Japanese food is beautifully and artistically arranged.










As Japan consists of 3,000 islands, seafood constitutes a large part of the local diet; in fact Japan is responsible for eight percent of the fish caught in the world. Two thirds of the islands are mountainous, however some areas have been terraced and used to grow rice.


In the 700’s A.D., Buddhism became popular in Japan, and with it came a ban on eating meat. This led to the development of sushi, raw fish placed on vinegared rice, and sashimi, raw seafood eaten with soy sauce. Chopsticks were introduced from China around 300 B.C.  Tempura is fish, prawns or vegetables coated with egg, water and flour and then deep-fried. Yakitori is skewers of chicken, meat and vegetables placed on skewers and grilled over hot coals.  Cooked at the table, sukiyaki combines thinly sliced beef, noodles, vegetables and tofu.  Noodles and rice are two staples of Japanese cuisine.  Among the many forms of noodles, the most popular are soba, thin brown noodles made from buckwheat flour, udon, thick white noodles made from wheat flower, and ramen, thin curly noodles also made from wheat flower.   Rice is eaten with every meal, as are tsukemono, Japanese pickles.  Common to many dishes are daikon, a large white radish, ginger, seaweed and products made from sesame seeds.  Green tea is the national beverage of Japan, and rice wine, called sake, is a popular drink.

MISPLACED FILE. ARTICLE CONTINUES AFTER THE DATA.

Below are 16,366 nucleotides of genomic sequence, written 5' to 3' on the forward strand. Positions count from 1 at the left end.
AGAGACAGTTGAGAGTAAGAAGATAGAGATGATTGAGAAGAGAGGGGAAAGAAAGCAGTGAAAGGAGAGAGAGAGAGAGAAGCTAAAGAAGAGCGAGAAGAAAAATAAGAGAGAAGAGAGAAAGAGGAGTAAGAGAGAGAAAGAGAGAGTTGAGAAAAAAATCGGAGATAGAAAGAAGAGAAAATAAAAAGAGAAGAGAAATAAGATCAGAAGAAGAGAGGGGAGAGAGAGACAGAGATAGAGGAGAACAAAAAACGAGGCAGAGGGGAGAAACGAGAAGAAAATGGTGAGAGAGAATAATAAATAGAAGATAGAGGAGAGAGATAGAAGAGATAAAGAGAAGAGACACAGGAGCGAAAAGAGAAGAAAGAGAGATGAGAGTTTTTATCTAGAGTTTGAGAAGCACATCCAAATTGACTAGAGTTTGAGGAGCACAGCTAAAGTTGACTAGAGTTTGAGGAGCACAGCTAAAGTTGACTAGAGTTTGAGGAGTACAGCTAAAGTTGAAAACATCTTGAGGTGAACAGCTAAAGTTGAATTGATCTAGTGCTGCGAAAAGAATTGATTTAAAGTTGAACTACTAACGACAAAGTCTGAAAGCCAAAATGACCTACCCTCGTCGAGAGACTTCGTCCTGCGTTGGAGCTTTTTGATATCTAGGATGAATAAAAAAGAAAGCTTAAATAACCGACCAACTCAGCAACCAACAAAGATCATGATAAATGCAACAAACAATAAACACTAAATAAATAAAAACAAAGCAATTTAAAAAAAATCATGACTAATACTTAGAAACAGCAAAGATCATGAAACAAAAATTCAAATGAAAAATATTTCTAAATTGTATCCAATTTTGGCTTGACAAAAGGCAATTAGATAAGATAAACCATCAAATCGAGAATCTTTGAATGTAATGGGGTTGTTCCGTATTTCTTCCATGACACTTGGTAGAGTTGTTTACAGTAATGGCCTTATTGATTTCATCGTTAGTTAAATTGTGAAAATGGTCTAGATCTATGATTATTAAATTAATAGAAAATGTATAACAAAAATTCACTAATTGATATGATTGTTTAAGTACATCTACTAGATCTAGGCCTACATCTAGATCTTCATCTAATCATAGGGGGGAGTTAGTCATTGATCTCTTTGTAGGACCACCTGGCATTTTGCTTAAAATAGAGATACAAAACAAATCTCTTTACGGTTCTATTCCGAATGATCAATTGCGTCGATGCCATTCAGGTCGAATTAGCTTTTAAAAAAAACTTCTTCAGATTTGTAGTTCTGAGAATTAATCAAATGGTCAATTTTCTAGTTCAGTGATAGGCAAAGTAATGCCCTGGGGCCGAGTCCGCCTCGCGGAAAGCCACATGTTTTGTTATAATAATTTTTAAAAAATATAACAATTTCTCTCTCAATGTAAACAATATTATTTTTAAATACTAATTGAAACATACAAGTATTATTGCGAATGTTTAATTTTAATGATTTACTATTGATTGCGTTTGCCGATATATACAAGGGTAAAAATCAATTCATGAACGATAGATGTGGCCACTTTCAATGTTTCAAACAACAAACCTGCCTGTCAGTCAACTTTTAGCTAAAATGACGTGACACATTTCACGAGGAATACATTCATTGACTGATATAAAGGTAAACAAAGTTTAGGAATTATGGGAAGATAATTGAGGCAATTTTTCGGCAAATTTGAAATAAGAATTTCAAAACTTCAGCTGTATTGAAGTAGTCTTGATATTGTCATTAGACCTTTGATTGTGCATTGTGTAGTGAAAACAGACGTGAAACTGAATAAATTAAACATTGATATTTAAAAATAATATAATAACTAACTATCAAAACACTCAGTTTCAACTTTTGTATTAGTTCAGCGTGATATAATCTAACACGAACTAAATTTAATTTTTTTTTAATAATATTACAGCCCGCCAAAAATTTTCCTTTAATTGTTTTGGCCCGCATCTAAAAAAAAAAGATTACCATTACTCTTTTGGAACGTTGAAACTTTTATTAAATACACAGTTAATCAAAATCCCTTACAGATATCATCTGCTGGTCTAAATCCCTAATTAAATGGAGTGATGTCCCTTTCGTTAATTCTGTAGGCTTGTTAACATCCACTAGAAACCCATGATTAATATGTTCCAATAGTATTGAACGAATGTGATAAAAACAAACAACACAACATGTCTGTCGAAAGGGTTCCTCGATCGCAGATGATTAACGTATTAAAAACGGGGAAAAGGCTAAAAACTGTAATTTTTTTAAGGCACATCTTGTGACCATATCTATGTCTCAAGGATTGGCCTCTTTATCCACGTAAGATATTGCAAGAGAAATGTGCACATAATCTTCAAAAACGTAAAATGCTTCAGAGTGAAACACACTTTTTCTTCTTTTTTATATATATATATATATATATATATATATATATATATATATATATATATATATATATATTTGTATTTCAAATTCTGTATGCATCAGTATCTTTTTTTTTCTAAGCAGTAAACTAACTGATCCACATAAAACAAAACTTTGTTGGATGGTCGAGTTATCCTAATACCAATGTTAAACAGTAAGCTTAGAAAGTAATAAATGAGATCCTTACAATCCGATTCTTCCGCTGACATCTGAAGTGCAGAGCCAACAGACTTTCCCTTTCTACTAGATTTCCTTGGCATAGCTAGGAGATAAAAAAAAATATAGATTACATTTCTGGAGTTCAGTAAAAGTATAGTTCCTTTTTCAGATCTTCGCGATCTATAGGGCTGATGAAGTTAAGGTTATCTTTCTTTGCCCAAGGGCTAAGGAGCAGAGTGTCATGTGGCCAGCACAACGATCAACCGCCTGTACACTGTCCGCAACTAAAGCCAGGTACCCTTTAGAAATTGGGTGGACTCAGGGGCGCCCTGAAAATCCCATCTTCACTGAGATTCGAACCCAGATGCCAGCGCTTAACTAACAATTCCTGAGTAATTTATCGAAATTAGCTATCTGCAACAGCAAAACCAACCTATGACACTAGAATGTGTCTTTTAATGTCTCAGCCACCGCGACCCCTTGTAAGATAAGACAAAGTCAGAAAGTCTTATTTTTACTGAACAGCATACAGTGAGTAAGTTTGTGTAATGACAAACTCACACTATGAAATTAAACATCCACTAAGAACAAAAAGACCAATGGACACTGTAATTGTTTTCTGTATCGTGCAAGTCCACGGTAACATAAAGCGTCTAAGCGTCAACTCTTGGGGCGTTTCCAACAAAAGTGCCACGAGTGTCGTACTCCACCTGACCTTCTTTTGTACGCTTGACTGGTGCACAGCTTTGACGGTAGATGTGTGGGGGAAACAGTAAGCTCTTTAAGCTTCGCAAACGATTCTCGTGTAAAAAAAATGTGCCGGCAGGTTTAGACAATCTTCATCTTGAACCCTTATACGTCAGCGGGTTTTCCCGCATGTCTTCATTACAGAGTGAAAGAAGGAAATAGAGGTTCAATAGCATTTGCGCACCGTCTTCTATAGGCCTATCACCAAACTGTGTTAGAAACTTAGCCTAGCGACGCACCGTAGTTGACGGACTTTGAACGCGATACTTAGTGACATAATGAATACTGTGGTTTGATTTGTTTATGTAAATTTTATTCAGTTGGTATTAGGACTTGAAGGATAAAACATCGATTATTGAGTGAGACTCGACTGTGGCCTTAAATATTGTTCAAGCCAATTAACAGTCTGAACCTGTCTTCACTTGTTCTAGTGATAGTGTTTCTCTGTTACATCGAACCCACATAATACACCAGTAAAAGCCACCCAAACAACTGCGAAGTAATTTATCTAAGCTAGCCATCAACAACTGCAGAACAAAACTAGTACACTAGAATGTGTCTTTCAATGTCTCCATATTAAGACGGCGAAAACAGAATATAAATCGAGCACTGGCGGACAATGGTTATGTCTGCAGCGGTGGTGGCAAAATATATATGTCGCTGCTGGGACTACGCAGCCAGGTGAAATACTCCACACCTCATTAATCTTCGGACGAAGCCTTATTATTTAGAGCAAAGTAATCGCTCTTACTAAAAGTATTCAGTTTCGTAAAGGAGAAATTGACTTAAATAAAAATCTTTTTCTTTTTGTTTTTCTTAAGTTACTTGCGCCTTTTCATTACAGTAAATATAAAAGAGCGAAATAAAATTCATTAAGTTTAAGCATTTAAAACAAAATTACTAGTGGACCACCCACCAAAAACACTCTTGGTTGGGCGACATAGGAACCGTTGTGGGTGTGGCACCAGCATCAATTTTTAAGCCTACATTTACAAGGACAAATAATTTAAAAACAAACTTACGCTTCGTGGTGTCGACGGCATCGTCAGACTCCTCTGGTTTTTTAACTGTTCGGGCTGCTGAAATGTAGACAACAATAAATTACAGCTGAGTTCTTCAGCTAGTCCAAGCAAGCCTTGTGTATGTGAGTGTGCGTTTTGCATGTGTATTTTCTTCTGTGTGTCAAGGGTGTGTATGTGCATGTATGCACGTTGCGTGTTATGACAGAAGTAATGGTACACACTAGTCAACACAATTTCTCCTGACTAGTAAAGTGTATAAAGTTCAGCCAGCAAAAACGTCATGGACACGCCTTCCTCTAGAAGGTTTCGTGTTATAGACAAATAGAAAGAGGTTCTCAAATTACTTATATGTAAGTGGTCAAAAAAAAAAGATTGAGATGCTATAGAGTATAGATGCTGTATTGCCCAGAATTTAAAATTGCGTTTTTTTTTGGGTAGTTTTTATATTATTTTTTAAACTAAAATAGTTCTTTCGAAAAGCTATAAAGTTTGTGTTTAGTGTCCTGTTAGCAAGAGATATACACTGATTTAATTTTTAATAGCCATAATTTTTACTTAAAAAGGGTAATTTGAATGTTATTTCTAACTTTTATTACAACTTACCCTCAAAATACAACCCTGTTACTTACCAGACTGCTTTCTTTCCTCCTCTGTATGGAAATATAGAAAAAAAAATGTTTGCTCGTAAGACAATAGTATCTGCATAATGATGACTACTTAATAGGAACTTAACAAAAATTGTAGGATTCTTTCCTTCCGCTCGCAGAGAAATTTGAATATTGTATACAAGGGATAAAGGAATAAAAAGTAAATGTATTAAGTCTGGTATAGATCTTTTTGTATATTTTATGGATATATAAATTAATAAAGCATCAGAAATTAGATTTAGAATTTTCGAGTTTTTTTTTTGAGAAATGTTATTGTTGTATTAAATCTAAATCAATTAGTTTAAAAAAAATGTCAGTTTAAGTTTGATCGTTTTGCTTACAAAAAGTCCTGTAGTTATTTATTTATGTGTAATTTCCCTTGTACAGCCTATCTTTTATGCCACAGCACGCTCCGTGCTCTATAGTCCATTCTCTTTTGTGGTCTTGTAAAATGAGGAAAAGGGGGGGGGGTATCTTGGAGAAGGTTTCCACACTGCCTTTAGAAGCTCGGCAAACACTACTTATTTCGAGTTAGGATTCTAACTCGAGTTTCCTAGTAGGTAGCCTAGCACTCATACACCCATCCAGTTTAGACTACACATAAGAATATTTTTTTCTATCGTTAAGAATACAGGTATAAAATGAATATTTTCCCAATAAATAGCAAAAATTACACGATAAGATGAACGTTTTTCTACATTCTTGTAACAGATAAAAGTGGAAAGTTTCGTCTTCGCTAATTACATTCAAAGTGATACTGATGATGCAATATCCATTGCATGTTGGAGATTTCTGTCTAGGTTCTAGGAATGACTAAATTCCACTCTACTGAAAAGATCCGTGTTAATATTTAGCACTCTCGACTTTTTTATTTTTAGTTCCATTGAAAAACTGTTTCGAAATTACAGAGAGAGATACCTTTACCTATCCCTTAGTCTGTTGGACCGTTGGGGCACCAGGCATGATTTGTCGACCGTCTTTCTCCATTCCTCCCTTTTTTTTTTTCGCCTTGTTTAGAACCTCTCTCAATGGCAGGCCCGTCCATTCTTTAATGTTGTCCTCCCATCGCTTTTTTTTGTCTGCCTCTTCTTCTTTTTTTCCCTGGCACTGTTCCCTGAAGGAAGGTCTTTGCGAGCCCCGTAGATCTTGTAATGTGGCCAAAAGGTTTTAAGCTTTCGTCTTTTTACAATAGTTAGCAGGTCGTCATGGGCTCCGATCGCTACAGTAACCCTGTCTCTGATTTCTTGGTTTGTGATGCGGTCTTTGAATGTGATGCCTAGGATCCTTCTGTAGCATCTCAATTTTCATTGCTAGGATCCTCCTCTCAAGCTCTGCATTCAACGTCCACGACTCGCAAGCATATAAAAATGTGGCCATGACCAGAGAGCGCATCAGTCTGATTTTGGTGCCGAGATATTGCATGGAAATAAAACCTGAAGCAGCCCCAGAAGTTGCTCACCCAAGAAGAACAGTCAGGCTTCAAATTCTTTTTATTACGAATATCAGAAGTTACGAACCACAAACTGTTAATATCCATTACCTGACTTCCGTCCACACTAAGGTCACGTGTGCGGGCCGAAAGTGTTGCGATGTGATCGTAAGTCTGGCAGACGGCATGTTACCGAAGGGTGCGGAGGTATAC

Japanese food is beautifully and artistically arranged.  Only fresh ingredients are used, and food is generally purchased the same day it will be cooked.  As a result of their healthy eating habits, Japanese people live long lives and have relatively low rates of heart disease.




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